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By Michael Pattison

If you’re looking for an ostensibly simple dialogue exchange that also happens to be laced with a quietly devastating symbolism, you might struggle to find one more moving than the one which takes place between Smith (Colin Farrell) and Pocahontas (Q’orianka Kilcher) towards the end of Terrence Malick’s The New World (2005). The former lovers are briefly reunited when the Native American accompanies her husband, John Rolfe (Christian Bale), on a trip to England. Small talk and heavy silences culminate thusly:

Pocahontas: “Did you find your Indies, John? You shall…”

Smith: “I may have sailed past them.”

Soon after, the film enters its concluding passage, a montage cut to the prelude from Wagner’s Das Rheingold. Rolfe addresses his young son in voice-over, telling him and us that Pocahontas, the boy’s mother, took ill and died shortly before the return voyage to their Jamestown settlement across the Atlantic. Though Rolfe’s narration confirms her death, Pocahontas lives on in the subsequent sequence, in which she is seen playing with her son and dancing joyously in the grounds of their Gravesend estate.

Just as the music is beginning to swell, we are presented with an apparently incongruous image of a Native American. Played by Matthew Yeung and referred to in the end credits as a shaman, this otherwise anonymous character sits on a chair, as if posing on the throne of a European monarch, and directly eyes the camera. In the next shot, he exits the manor by bolting through a doorway and into the courtyard beyond. Confronting us one moment, he retreats in the next. Was he intruding? Is he chased? At any rate, one gesture appears to be contradicted by the other. Running through the door in a seemingly wounded fashion, Yeung’s physical vitality nevertheless plays out in contrast to that other, more celebrated doorway-silhouette, that of John Wayne at the end of The Searchers (1956).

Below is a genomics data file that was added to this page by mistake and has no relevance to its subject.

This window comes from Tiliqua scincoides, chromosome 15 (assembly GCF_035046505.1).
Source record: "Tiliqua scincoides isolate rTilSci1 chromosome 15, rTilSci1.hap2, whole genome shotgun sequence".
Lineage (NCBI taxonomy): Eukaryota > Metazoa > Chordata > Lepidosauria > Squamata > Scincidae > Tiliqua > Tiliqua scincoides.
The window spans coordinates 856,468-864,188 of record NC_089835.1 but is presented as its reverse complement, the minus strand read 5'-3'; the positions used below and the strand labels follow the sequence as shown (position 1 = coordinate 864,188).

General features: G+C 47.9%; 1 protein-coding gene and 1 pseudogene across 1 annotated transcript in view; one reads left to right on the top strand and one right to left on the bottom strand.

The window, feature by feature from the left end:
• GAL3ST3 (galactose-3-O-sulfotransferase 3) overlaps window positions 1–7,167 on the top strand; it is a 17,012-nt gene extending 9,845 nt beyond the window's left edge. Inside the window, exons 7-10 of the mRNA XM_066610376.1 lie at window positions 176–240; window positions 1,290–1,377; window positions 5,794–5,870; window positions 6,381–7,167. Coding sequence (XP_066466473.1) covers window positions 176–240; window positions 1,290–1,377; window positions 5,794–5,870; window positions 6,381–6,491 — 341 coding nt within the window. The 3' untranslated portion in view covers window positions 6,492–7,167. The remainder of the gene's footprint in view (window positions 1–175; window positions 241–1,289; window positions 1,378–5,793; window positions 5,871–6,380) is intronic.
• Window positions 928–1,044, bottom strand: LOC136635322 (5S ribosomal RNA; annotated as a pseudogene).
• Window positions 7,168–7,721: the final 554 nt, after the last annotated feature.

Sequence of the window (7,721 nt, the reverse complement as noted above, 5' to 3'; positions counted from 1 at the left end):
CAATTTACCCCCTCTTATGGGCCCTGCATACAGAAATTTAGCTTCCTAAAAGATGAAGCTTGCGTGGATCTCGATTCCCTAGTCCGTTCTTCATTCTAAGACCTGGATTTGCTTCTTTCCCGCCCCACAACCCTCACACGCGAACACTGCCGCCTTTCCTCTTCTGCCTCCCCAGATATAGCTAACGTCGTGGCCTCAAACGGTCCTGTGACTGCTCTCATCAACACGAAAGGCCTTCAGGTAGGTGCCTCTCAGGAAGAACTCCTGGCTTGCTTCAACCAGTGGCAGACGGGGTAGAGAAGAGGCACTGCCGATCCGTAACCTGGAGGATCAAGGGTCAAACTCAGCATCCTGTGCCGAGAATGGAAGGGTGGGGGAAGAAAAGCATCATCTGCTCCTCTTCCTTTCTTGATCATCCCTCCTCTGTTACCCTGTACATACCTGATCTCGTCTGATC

It’s an odd moment. On first inspection it serves no narrative function. Yeung has before now appeared only briefly, on the periphery of the frame as Pocahontas alights a ship and steps for the first time onto English soil. Breaking the fourth wall, his gaze destroys in an instant what has until now been accepted as a seamlessly worked hermetic fiction. Later in the same sequence, we see an image of Pocahontas’ (imagined) grave in a present-day setting. Stitched into an otherwise conventional historical drama, both moments appear as violent ruptures. They force us out of the diegesis and contradict all notions of a harmonious narrative. Indeed, Yeung’s Native American resembles a history museum exhibit, static and lifeless – only in the next image to appear alive again, rejecting and rebelling against his own fate. The period setting is demystified.

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In The New World, history records, tells and observes at the same time as it perceives, distorts and contradicts. As such, it bears during its most powerful passages the markings of an essay film, confident in nothing if not its own self-questioning. As with the violent battles that took place earlier in the film, for instance, Malick treats an otherwise finite act such as Pocahontas’ death as multifarious. It unfolds in a staggered and self-contradicting way. Edited as something that is about to happen, as something that is happening, and as something that seems already to have happened, the everyday is given urgency – and the historical is rendered immediate, even contestable. Yeung’s bounding leap through the doorway of Pocahontas’ manor seems in this way to be an active refusal of some sort – even if it is merely a refusal to be enclosed by Malick’s film.

The past and the present, the perceived and the actual, the old and the new, the historical and the mythic, the natural and the imposed – all of these and more are seen not as opposites, but as co-dependent. Because of this, The New World is able to complicate its own rueful riffs on the trajectory taken by western civilisation upon the discovery of and expansion across the Americas. In this version of the John Smith-Pocahontas fable, the romantic ideal is problematised by scientific endeavour and imperial expansion – currents and phenomena that coincided with the formation of capitalism itself. This is the essence of the heartbreak that pervades that would-be reunion between Pocahontas and Smith. When the latter remarks that he may have sailed past the Indies he had been tasked to find, he seems to be acknowledging something else entirely – a missed opportunity for moral and emotional purity.